GLASSES can be half-empty – but they can also be half-full. Amid all the gloom, and the latest useless proposals for an industrial policy from Vince Cable, the business secretary, here are, for once, three reasons for moderate optimism about the state of our post-Olympic nation.
The first is that the UK has become a little less uncompetitive. The Centre for Policy Studies has tallied the numbers. On the World Economic Forum measure of competitiveness, Britain fell from 7th to 12th during the Labour years; it is now back up to eighth under the coalition. On the World Competitiveness Yearbook measure, we slumped from 9th to 22nd during the Labour years; we are now back up to 18th. The Index of World Economic Freedom registered a slump from 5th to 16th during the Labour years; we have since climbed back to 14th place. None of this is especially exciting. But the trend is undeniable, even if in most cases the explanation may be that others have done more to mess up their economies with inane taxes or counter-productive red tape than we have. But there have also been a few helpful reforms from the coalition, hopefully with more to come. There is only one industrial policy worth pursuing: making the UK a better place to conduct business, regardless of sector.
The second piece of progress is that there has been a slight improvement in some recent economic indicators. It is far too soon to know how significant these will be. They may even have zero impact. But the services sector purchasing managers index has gone up, its manufacturing counterpart is shrinking by less, exports are increasing again, real wages are falling at a slower rate and the housing market seems roughly stable.
Last but not least, the individualistic, aspirational cultural revolution started by Margaret Thatcher in the 1980s continues to gain ground; when it comes to employment at least, collectivism is in terminal decline. The proportion of twenty-somethings who want to start their own business is up from 17 per cent in 1998 to a record 29 per cent in 2010, according to the Royal Society for the encouragement of Arts, Manufactures and Commerce (RSA). For people in their thirties, the rate has jumped to 25 per cent, from 15 per cent; for those in their forties, it’s 21 per cent, up from 13 per cent. In 1998, just four per cent of 20-29 year olds planned to start a business over the following year; the rate is now seven per cent and 10 per cent for singletons. Generation Enterprise, as the RSA calls it, is Britain’s best hope for a return to prosperity.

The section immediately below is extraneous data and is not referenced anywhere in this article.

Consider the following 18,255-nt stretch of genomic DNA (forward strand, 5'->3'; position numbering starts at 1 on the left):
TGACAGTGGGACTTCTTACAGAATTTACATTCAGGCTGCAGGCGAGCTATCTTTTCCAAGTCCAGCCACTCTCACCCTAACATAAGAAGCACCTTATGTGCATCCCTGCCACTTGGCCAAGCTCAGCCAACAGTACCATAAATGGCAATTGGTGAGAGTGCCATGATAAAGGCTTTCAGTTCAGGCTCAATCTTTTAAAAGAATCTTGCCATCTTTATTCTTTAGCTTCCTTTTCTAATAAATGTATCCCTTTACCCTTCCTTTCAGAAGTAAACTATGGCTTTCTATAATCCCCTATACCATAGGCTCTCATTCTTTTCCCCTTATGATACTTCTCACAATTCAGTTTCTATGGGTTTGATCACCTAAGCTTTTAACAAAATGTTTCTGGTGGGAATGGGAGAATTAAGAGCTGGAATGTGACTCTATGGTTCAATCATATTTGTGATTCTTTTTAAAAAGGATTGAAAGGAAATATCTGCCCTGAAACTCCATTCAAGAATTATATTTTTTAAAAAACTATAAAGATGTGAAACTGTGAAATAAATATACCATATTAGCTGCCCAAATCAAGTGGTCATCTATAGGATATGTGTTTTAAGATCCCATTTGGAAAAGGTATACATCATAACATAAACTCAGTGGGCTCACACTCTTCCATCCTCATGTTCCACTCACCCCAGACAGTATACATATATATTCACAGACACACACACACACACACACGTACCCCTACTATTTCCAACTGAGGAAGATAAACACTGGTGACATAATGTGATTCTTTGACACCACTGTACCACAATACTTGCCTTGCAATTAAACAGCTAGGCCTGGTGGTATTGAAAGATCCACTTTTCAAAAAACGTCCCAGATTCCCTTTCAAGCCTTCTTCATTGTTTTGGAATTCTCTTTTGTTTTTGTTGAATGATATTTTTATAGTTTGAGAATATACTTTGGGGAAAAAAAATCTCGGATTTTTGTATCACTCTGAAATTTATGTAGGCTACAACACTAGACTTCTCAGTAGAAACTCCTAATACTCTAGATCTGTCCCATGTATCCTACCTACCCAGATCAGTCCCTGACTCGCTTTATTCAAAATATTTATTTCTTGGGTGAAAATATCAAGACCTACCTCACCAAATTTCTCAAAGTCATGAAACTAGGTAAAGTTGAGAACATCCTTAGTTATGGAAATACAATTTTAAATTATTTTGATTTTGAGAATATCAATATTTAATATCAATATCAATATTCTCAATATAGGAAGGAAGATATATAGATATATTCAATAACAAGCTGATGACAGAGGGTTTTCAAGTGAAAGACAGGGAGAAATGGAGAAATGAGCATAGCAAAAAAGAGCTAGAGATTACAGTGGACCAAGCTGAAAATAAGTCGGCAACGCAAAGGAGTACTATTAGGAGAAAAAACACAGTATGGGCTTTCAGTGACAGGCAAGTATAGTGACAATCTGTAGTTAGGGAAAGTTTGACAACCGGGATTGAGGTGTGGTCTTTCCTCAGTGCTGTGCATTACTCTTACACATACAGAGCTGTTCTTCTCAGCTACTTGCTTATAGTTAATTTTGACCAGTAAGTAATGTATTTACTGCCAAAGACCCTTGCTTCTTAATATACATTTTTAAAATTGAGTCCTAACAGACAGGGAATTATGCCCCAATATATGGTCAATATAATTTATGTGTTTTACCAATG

APPLE’S ECONOMIC ELIXIR
ONE of the best arguments against an industrial policy is that no “expert” can accurately predict the future. Take telephony. Everybody used to think that companies that specialised in mobile voice calls would create the value – yet making fancy handsets is where the action now clearly is.
Michael Feroli of JP Morgan believes the release of Apple’s iPhone 5 could single-handedly add 0.25-0.5 percentage points to fourth quarter US annualised GDP growth. He believes 8m units will be sold in the US in the last three months of the year, for around $600, of which $200 would be an addition to imports (which reduce GDP), leaving $400 as a trade margin. The iPhone 5 could thus boost US GDP by $3.2bn, or $12.8bn at an annualised rate (which is the way US stats are always presented), roughly 0.33 percentage points. Given that the US is expected to grow by an annualised 2 per cent in the fourth quarter, Apple’s latest gadget could make a huge difference. Truly astonishing.
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